Theodore F. Peterson was born in 1844 in Michigan, the son of John G. (1807-1863) and Jane Ann (b. 1809)
John left his home in New York and moved west, eventually settling in Michigan where he married Jane sometime before 1834. By 1850 Theodore was attending school with his two older brothers and living in Ann Arbor, Washtenaw County where his father worked as a carpenter. By 1860 Theodore was a farm laborer living with his family in Ada, Kent County, where his father worked as a carpenter.
Theodore was 17 years old and probably still living in Ada when he enlisted with his parents’ consent in Company A on May 13, 1861. Theodore was described by George Miller of Company A, a tentmate in the winter of 1861-62, as “a very wild boy, but good hearted.” He was wounded in the shoulder on August 29, 1862, at Second Bull Run, and hospitalized soon afterwards. He was eventually transferred to Philadelphia, Pennsylvania, and by late July of 1863 was in the Christian Street hospital in Philadelphia, “wounded in the shoulder severely, but doing pretty well.”
However he died of pneumonia on August 22, 1863, at West Philadelphia hospital, Philadelphia, and was buried in Philadelphia National Cemetery: section B, grave 10.
His family’s suffering did not stop with Theodore’s death, however. In late October of 1863, the Grand Rapids Eagle reported the death of his father John on October 10; the funeral to be held in Ada on October 17.
Our readers will remember [wrote the Eagle on November 11] that a article appeared in our columns a few weeks since, announcing the death, in this city, of John G. Peterson, Esq. of Ada. Mr. Peterson was a highly esteemed citizen -- a most affectionate father, and a true and loyal man who had contributed one son, Theodore F. to company A, of the Third Regiment of Michigan Infantry, and who was severely wounded in one of the battles in the Peninsular campaign, and died in hospital in Philadelphia, some months afterward. Lately, another son, Albert C. of company L, Eighth Michigan Cavalry, also died at Bowling Green, Kentucky. While Albert lay very ill, his father made a trip to Kentucky to see him, and, if possible, to try and bring him home, but alas! when he arrived, Albert had been dead two days. This bereavement, added to his former one, so wrought upon the father, mentally and bodily, that on his return home, he was prostrated with congestive fever, and for prompt medical treatment was removed to the residence of a relative, Mr. Edwin Cox, in this city, where every attention that kindly care and competent physicians could give were bestowed upon him, but without effect, and he departed this life, his last words being those of hope and encouragement for his country.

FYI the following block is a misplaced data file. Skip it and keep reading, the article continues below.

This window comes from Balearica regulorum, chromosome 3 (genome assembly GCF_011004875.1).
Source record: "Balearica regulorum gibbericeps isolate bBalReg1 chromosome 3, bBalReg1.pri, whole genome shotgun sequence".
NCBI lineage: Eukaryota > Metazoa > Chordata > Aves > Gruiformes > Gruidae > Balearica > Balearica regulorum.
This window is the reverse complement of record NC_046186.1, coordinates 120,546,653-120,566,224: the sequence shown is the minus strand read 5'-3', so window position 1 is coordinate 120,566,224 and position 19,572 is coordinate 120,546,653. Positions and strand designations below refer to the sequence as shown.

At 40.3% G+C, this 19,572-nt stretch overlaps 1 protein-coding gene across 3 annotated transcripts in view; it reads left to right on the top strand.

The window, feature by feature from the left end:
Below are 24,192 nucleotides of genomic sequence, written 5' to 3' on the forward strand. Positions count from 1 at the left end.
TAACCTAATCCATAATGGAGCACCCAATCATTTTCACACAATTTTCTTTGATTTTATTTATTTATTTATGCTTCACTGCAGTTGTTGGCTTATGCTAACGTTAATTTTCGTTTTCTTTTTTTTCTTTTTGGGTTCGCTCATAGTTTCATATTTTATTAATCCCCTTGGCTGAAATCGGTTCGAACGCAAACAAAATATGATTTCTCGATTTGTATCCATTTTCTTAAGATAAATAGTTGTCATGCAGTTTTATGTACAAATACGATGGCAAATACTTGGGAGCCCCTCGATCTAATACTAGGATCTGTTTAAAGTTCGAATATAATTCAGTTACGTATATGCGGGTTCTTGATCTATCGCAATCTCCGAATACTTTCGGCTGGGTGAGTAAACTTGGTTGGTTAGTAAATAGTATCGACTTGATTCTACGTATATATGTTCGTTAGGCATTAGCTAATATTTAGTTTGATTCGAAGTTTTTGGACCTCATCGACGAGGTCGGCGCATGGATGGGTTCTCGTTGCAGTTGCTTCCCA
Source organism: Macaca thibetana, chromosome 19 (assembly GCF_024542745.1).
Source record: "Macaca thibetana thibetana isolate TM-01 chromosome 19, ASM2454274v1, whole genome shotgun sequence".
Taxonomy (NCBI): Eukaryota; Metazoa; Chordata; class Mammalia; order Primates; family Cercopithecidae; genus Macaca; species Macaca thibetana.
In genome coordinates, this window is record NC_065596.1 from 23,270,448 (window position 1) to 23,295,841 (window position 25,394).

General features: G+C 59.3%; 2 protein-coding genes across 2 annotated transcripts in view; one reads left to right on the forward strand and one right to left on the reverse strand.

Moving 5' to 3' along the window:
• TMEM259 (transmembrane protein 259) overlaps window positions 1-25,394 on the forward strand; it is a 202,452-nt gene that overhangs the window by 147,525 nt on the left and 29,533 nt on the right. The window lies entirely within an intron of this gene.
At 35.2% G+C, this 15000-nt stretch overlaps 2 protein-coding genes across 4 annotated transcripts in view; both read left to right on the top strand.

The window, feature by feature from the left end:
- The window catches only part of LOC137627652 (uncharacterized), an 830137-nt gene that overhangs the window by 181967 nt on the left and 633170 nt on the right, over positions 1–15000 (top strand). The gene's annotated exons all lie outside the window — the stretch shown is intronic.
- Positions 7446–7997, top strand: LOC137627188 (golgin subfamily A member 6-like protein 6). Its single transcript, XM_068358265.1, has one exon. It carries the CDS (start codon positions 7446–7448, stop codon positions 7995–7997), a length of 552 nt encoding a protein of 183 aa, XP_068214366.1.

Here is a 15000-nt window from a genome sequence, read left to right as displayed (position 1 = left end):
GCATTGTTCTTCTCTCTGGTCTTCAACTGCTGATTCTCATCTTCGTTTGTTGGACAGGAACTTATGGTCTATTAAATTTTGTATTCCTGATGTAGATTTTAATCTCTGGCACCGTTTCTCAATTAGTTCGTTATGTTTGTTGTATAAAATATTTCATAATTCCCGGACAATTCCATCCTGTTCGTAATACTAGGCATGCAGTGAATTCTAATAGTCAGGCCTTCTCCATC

The following testimonial to his son Albert, was sent with him to the hospital, and we publish it as an honorable record to a noble soldier [dated at the headquarters of the Eighth Michigan cavalry, Camp Sterling, Kentucky, August 15, 1863]: “We, the officers of company L, do certify, that Corporal Albert C. Peterson, has been compelled through disability, and against his wishes to go into the Army Hospital. Ever since he entered the service, he has been afflicted with hemorrhage of the lungs, and at times, it seemed almost impossible for him to attend to his duties. He has shown a determination to remain in service, worthy of a true soldier. He has performed his duty, when others, had they been in his situation, would have been placed on the sick list. He had marched until he had almost fell from his horse, when attacked with disease. He has at all times exhibited true bravery, and pure patriotism; was always in the front when there was a prospect of a skirmish. A truer, braver soldier never enlisted in his country's cause. It is with deep regret that we part with him. Let every true lover of our brave soldiers, respect and honor him.”
The foregoing was signed by Charles C. Lamb, Captain; Nate S. Boynton, 1st Lieutenant; Aaron L. Abbey, 2nd Lieutenant; to which Major Mix, commanding 3rd Battery and G. S. Warner, Lieutenant Colonel commanding Regiment, add: “We cheerfully endorse the statement of his officers, and we have known him ever since he joined the Regiment, and we are confident his officers cannot speak too highly of him.”
Another brother is in the service, in a Texan or Missouri Regiment.
Mrs. Peterson has had a treble loss -- two favorite sons, and a husband within the year, laid upon the altar of our country.
In 1871 his widowed mother Jane applied for and received a pension (no. 156004).